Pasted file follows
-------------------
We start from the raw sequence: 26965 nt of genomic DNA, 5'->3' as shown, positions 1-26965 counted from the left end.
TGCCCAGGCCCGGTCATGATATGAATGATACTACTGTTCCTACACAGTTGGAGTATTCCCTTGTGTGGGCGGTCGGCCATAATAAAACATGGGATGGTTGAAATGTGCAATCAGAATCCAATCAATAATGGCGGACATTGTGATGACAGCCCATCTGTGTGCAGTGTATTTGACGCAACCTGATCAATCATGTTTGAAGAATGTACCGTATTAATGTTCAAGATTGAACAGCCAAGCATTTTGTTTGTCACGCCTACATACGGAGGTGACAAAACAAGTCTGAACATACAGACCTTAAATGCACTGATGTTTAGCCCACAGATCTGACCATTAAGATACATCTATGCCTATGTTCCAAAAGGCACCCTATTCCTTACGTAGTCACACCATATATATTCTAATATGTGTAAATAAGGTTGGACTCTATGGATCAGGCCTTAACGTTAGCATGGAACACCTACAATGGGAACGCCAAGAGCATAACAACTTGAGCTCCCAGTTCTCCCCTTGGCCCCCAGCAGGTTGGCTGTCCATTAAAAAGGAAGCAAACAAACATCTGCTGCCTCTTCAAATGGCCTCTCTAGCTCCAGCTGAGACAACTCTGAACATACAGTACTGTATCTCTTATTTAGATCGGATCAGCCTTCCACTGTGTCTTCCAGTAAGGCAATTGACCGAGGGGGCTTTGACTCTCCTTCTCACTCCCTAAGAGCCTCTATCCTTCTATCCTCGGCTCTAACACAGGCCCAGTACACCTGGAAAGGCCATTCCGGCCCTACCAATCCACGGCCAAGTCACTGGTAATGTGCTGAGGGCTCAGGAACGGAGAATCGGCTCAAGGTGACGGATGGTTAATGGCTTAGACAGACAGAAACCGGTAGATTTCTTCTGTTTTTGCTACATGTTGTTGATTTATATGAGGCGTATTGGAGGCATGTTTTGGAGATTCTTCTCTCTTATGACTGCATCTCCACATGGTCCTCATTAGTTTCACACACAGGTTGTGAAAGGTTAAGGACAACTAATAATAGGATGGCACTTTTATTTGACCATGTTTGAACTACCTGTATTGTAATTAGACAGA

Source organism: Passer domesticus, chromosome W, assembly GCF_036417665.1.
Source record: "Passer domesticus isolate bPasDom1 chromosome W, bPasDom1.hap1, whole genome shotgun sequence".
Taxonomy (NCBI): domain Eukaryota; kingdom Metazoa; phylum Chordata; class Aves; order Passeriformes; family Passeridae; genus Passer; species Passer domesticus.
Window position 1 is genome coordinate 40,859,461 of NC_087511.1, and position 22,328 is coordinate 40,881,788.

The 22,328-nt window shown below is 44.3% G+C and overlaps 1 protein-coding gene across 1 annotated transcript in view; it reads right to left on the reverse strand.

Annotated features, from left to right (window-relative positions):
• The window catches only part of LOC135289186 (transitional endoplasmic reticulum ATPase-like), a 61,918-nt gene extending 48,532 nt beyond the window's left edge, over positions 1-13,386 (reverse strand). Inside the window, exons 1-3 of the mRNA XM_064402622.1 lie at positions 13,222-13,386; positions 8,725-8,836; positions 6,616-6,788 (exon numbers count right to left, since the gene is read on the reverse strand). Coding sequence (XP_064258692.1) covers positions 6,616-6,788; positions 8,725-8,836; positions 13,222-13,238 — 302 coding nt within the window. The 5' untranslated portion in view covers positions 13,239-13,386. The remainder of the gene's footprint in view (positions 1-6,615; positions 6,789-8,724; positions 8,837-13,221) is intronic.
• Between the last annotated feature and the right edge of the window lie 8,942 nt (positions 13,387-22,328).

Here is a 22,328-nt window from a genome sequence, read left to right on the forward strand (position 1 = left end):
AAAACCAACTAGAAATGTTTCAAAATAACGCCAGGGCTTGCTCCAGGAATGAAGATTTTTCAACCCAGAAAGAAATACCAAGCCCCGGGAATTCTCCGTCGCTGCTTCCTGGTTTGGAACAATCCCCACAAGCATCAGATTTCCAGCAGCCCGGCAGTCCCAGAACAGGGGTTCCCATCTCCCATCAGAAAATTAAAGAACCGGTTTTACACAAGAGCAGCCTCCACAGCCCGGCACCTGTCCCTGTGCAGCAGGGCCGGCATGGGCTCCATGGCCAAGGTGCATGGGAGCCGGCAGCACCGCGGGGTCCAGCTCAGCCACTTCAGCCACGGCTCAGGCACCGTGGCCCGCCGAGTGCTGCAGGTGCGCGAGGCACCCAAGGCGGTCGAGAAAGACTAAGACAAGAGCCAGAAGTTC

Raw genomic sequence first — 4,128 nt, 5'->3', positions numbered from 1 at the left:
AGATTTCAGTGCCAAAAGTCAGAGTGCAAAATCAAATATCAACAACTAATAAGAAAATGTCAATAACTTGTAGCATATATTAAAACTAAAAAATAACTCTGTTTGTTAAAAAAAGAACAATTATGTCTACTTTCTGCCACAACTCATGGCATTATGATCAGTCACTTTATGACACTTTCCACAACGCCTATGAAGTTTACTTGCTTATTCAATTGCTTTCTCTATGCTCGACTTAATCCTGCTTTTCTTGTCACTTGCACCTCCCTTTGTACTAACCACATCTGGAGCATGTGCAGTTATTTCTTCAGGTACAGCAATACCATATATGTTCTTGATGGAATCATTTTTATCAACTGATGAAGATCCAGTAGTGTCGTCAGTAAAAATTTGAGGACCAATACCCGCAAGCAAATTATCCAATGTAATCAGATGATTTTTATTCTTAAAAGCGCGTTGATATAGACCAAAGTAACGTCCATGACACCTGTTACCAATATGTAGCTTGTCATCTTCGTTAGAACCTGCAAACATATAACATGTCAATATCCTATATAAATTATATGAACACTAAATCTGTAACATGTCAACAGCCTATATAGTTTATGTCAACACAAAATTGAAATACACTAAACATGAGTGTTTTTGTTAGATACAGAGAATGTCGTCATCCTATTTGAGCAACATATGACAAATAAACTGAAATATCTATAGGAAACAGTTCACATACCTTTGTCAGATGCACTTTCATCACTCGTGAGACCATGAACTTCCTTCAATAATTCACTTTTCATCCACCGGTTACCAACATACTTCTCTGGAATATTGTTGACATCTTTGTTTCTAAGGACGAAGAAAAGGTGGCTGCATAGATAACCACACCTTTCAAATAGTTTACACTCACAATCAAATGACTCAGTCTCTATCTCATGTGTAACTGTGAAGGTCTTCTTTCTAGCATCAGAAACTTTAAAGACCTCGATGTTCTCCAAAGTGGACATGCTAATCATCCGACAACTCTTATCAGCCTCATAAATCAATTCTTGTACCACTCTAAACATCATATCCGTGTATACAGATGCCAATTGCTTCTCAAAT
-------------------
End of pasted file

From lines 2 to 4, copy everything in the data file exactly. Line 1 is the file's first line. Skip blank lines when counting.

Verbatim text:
TGCCCAGGCCCGGTCATGATATGAATGATACTACTGTTCCTACACAGTTGGAGTATTCCCTTGTGTGGGCGGTCGGCCATAATAAAACATGGGATGGTTGAAATGTGCAATCAGAATCCAATCAATAATGGCGGACATTGTGATGACAGCCCATCTGTGTGCAGTGTATTTGACGCAACCTGATCAATCATGTTTGAAGAATGTACCGTATTAATGTTCAAGATTGAACAGCCAAGCATTTTGTTTGTCACGCCTACATACGGAGGTGACAAAACAAGTCTGAACATACAGACCTTAAATGCACTGATGTTTAGCCCACAGATCTGACCATTAAGATACATCTATGCCTATGTTCCAAAAGGCACCCTATTCCTTACGTAGTCACACCATATATATTCTAATATGTGTAAATAAGGTTGGACTCTATGGATCAGGCCTTAACGTTAGCATGGAACACCTACAATGGGAACGCCAAGAGCATAACAACTTGAGCTCCCAGTTCTCCCCTTGGCCCCCAGCAGGTTGGCTGTCCATTAAAAAGGAAGCAAACAAACATCTGCTGCCTCTTCAAATGGCCTCTCTAGCTCCAGCTGAGACAACTCTGAACATACAGTACTGTATCTCTTATTTAGATCGGATCAGCCTTCCACTGTGTCTTCCAGTAAGGCAATTGACCGAGGGGGCTTTGACTCTCCTTCTCACTCCCTAAGAGCCTCTATCCTTCTATCCTCGGCTCTAACACAGGCCCAGTACACCTGGAAAGGCCATTCCGGCCCTACCAATCCACGGCCAAGTCACTGGTAATGTGCTGAGGGCTCAGGAACGGAGAATCGGCTCAAGGTGACGGATGGTTAATGGCTTAGACAGACAGAAACCGGTAGATTTCTTCTGTTTTTGCTACATGTTGTTGATTTATATGAGGCGTATTGGAGGCATGTTTTGGAGATTCTTCTCTCTTATGACTGCATCTCCACATGGTCCTCATTAGTTTCACACACAGGTTGTGAAAGGTTAAGGACAACTAATAATAGGATGGCACTTTTATTTGACCATGTTTGAACTACCTGTATTGTAATTAGACAGA

Source organism: Passer domesticus, chromosome W, assembly GCF_036417665.1.
Source record: "Passer domesticus isolate bPasDom1 chromosome W, bPasDom1.hap1, whole genome shotgun sequence".